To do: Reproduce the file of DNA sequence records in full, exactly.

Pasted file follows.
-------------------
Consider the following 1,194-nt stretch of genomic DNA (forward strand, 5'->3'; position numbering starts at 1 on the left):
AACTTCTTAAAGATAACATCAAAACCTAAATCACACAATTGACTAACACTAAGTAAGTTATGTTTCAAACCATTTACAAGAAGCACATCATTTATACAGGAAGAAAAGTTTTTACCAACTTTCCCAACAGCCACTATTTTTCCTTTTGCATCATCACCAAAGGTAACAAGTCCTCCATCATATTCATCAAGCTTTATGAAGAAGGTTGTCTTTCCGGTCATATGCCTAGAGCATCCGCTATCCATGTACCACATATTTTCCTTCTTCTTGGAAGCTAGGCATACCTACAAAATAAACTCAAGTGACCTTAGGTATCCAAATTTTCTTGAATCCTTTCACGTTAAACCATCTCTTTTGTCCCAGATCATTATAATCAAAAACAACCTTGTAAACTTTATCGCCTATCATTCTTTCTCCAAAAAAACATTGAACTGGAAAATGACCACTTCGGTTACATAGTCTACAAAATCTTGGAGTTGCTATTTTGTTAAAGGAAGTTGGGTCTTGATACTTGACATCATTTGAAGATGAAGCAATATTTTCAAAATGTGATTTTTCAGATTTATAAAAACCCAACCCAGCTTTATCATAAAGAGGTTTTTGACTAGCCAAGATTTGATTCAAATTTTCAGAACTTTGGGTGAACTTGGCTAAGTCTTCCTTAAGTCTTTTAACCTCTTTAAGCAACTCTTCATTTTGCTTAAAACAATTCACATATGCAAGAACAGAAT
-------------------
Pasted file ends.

Consider the following 1,194-nt stretch of genomic DNA (forward strand, 5'->3'; position numbering starts at 1 on the left):
AACTTCTTAAAGATAACATCAAAACCTAAATCACACAATTGACTAACACTAAGTAAGTTATGTTTCAAACCATTTACAAGAAGCACATCATTTATACAGGAAGAAAAGTTTTTACCAACTTTCCCAACAGCCACTATTTTTCCTTTTGCATCATCACCAAAGGTAACAAGTCCTCCATCATATTCATCAAGCTTTATGAAGAAGGTTGTCTTTCCGGTCATATGCCTAGAGCATCCGCTATCCATGTACCACATATTTTCCTTCTTCTTGGAAGCTAGGCATACCTACAAAATAAACTCAAGTGACCTTAGGTATCCAAATTTTCTTGAATCCTTTCACGTTAAACCATCTCTTTTGTCCCAGATCATTATAATCAAAAACAACCTTGTAAACTTTATCGCCTATCATTCTTTCTCCAAAAAAACATTGAACTGGAAAATGACCACTTCGGTTACATAGTCTACAAAATCTTGGAGTTGCTATTTTGTTAAAGGAAGTTGGGTCTTGATACTTGACATCATTTGAAGATGAAGCAATATTTTCAAAATGTGATTTTTCAGATTTATAAAAACCCAACCCAGCTTTATCATAAAGAGGTTTTTGACTAGCCAAGATTTGATTCAAATTTTCAGAACTTTGGGTGAACTTGGCTAAGTCTTCCTTAAGTCTTTTAACCTCTTTAAGCAACTCTTCATTTTGCTTAAAACAATTCACATATGCAAGAACAGAAT